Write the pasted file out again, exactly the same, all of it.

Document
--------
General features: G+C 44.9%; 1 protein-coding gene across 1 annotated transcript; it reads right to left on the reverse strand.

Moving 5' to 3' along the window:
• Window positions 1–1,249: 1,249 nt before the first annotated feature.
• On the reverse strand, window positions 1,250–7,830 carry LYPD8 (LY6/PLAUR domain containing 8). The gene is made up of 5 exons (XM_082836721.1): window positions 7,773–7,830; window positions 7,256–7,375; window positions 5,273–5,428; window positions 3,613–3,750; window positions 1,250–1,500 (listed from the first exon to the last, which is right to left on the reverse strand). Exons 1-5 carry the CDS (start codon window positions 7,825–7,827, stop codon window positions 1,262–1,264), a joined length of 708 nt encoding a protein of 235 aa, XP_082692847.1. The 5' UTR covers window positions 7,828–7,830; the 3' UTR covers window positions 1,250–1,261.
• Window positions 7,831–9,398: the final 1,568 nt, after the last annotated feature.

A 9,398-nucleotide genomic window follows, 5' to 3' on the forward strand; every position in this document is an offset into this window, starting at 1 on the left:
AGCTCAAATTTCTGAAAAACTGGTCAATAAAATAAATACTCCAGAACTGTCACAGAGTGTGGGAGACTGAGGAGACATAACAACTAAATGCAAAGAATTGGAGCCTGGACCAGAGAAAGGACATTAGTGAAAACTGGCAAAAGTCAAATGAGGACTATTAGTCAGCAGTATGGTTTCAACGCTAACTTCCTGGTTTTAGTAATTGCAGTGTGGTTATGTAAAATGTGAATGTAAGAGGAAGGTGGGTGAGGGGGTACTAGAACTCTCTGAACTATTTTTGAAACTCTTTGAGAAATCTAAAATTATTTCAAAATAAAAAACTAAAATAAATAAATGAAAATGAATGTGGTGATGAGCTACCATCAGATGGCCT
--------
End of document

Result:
General features: G+C 44.9%; 1 protein-coding gene across 1 annotated transcript; it reads right to left on the reverse strand.

Moving 5' to 3' along the window:
• Window positions 1–1,249: 1,249 nt before the first annotated feature.
• On the reverse strand, window positions 1,250–7,830 carry LYPD8 (LY6/PLAUR domain containing 8). The gene is made up of 5 exons (XM_082836721.1): window positions 7,773–7,830; window positions 7,256–7,375; window positions 5,273–5,428; window positions 3,613–3,750; window positions 1,250–1,500 (listed from the first exon to the last, which is right to left on the reverse strand). Exons 1-5 carry the CDS (start codon window positions 7,825–7,827, stop codon window positions 1,262–1,264), a joined length of 708 nt encoding a protein of 235 aa, XP_082692847.1. The 5' UTR covers window positions 7,828–7,830; the 3' UTR covers window positions 1,250–1,261.
• Window positions 7,831–9,398: the final 1,568 nt, after the last annotated feature.

A 9,398-nucleotide genomic window follows, 5' to 3' on the forward strand; every position in this document is an offset into this window, starting at 1 on the left:
AGCTCAAATTTCTGAAAAACTGGTCAATAAAATAAATACTCCAGAACTGTCACAGAGTGTGGGAGACTGAGGAGACATAACAACTAAATGCAAAGAATTGGAGCCTGGACCAGAGAAAGGACATTAGTGAAAACTGGCAAAAGTCAAATGAGGACTATTAGTCAGCAGTATGGTTTCAACGCTAACTTCCTGGTTTTAGTAATTGCAGTGTGGTTATGTAAAATGTGAATGTAAGAGGAAGGTGGGTGAGGGGGTACTAGAACTCTCTGAACTATTTTTGAAACTCTTTGAGAAATCTAAAATTATTTCAAAATAAAAAACTAAAATAAATAAATGAAAATGAATGTGGTGATGAGCTACCATCAGATGGCCT